Now, you could say to the unmarried teenager, “Just say no!” Don’t have sex, and you’ll never be unwillingly pregnant! Your responsibility at this stage of your life is to grow up, develop your independence, your talents, your maturity, your employability!” All well and good. But are you going to say it to the married 19 year old (and her husband?) “Folks, if you are not yet ready to drop everything you are doing to have a baby, (or a second baby,) just don’t have sex until you are!”
Speaking of moral values, most people believe that the bond between a married couple is deeply important to them and to society, to their children present and future, and that deepening that bond is a moral activity. There’s no doubt about it, Mother Nature or father god, take your pick, wired human beings to deepen their bonding through sex. Once upon a time, the human race needed all the babies that resulted from all that bonding, but this is no longer the case. But our human race still needs that bond, and we need all the help we can get to nurture that bond. Very few people live their lives having sex only when they are open to having a baby, not even the people whose religion teaches that as an official position. It’s not, as the young say, “real”
When two extremely important moral values clash, there can be no completely moral solution, and we are thrust into the world of making the best of bad choices. If the pregnancy is unwanted, either the life is ended or the woman’s precious freedom is abridged. Both of these results are tragedies. And that’s why the decision must be left to each unwillingly pregnant woman and the people she asks to help her. It’s not that the law can’t legislate morality; it is that there is no moral solution to legislate. Only love can balance the equation, and many initially unwillingly pregnant women find within themselves and their support systems, enough love to mitigate the tragedy. But you certainly can’t legislate love. Therefore, each woman and family must thread her way through competing values, pros and cons, rights and responsibilities, and make her own decision.
There is a lot about that “and make her own decision” that is profoundly threatening to all of us at some deep levels. We’re all reduced to uneasiness when confronted with how profoundly dependant we were on our mother’s love. Many people who hold traditional values about men and women are profoundly uneasy when they realize how much more power women have than men do in this area. And many people believe that removing the ultimate consequence of pregnancy from the equation of sexual ethics will only cheapen sexuality and make it a more disruptive force in our society. Traditional families, which include early marriage and women remaining in the home sphere have much less difficulty rolling with the punches of unplanned pregnancy than the late-marrying, employed women, small, egalitarian families. Many things divide us. One thing that unites us, however, is that when faced with an unwanted pregnancy, ourselves, regardless of what our churches or communities teach about the value of life, the place of women, or the meaning of sexuality, about half of the people, liberals and conservatives alike, choose abortion. With all due respect for life, we have many other moral values. Freedom. Responsibility. Love. Bonding,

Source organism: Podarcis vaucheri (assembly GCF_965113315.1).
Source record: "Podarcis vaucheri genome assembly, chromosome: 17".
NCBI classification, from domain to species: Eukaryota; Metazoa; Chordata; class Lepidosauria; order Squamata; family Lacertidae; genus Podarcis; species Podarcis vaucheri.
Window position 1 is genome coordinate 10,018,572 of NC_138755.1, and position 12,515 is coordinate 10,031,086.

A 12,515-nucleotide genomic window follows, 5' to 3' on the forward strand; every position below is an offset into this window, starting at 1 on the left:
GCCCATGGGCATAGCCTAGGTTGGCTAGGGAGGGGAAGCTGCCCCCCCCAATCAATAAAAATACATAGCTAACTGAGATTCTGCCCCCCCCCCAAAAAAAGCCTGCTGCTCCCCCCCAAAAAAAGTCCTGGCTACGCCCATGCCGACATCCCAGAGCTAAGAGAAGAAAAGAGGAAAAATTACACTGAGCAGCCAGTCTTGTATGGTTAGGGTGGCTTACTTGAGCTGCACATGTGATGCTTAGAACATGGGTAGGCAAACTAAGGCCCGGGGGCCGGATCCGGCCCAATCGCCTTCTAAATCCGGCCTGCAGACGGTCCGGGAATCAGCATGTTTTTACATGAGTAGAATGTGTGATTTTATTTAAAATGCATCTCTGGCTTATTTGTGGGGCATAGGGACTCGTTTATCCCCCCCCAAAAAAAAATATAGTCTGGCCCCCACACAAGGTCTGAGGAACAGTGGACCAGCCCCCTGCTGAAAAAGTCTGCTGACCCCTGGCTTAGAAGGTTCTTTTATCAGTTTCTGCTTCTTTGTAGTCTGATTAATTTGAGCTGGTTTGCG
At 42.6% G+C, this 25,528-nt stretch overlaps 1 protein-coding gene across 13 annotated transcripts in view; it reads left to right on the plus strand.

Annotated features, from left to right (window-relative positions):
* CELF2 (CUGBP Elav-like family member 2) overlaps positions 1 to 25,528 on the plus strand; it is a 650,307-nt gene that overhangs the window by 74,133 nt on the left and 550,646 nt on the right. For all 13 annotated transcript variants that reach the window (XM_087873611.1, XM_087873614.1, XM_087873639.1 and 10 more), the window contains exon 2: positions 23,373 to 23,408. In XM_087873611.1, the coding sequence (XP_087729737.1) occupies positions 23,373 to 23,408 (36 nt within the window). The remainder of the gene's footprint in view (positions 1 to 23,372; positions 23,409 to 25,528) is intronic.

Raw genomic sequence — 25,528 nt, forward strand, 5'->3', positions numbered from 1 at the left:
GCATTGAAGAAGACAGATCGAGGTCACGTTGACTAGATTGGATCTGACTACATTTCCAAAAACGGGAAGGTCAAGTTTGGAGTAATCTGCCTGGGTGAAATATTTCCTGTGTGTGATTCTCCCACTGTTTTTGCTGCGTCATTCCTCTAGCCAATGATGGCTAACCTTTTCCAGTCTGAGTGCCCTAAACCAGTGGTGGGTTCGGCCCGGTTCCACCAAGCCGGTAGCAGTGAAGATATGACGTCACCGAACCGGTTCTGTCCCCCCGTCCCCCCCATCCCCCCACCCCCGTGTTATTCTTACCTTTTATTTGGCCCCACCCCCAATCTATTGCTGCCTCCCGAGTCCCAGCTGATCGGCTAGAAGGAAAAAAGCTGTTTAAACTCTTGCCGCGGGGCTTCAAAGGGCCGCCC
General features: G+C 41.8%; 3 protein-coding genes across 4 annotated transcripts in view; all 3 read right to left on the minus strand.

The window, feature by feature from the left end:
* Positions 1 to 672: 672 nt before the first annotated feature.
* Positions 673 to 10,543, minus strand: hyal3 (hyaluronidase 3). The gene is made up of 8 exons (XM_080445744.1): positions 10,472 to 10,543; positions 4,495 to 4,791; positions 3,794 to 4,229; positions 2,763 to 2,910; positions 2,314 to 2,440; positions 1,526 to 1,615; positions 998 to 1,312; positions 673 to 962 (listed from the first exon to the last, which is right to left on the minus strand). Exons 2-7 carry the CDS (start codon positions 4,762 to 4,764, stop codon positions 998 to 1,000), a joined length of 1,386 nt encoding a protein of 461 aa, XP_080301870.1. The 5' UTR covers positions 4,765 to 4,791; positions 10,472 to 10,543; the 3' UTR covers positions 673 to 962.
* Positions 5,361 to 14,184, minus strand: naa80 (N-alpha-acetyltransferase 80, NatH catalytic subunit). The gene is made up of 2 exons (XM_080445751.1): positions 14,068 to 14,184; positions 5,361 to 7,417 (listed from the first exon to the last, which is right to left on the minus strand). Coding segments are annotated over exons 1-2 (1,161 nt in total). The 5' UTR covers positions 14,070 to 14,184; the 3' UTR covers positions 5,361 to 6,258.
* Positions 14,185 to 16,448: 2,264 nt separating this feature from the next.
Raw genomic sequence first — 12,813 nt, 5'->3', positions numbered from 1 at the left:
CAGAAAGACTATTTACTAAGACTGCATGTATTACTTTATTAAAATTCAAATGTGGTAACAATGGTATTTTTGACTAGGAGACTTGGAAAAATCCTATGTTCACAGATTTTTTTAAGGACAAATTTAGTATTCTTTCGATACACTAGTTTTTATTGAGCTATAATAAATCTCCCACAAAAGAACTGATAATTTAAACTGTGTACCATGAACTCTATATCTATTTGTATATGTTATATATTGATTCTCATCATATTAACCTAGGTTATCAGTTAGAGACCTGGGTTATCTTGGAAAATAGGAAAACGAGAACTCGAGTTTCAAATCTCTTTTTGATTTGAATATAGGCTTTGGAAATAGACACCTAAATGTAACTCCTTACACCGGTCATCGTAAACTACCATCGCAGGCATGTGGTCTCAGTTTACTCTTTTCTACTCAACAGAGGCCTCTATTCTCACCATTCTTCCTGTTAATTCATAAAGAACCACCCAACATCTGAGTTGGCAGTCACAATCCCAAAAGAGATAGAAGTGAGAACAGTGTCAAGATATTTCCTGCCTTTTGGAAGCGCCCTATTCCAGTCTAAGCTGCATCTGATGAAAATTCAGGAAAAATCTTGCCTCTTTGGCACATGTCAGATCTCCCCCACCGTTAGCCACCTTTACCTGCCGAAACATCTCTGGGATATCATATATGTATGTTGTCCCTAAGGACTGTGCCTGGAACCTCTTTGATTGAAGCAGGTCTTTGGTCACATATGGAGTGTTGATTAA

As to our respect for life; we have that, too. Respect for life is something we want to inculcate in our children, to practice ourselves, and to encourage in society. And there is no question in my mind that almost every abortion performed, however justly chosen, tears just a little bit at those values and desensitizes us just a little bit to what we hold dear. Mandatory Motherhood would tear at other values, just as much, perhaps more, but still, pro-choice respect for life must do whatever we can to minimize the need for abortion. That includes encouraging teens to postpone sexual activity, including putting ourselves out to keep them occupied in other activities, and to give them a good sex education which includes answering all their questions with the truth, the whole truth, and nothing but the truth. That is the only way to earn their respect and therefore the best way to help them postpone sexual activity as well as teach them what they will need to know when they do become active as they virtually will 2 or 5 or 10 years hence. I must say that after last week’s flack about misleading and missing information in public school sex education courses, I was surely glad that my child has had, as yours have or will have, as a part of his religious education a “whole truth” sex education course. We offer it at considerable expense and trouble because we reverence life and want our kids to, too. And our kids are much less likely to experience an unwanted pregnancy or to have an abortion, and one important reason is the extensive education they get. Now, that’s real!
In the best of all possible worlds there would be very few, tragic abortions, arising because of complications of health in mother or fetus. There would be no unwanted pregnancies, because birth control methods would be safe, foolproof, and easy to use, and because teenagers would know enough and feel good enough about themselves to postpone their sexual activity until they were old enough and wise enough to use them, because media glorification of sex would be as little seen as media glorification of alcohol, and because there would be no rape or incest. In such a world, almost every pregnancy would be a wanted pregnancy, and the conflict between the moral value of freedom and the moral value of life would be rare, arising from unforeseen tragedies and unavoidable medical circumstances. But we don’t live in such a world; it is not even in sight. Until it is, those faced with unwelcome pregnancies will have to consider all of their moral values; the value they place on life, on fulfilling responsibilities to self and others, to love, and their responsibilities to themselves and others and make a painful decision when there is no good decision to make.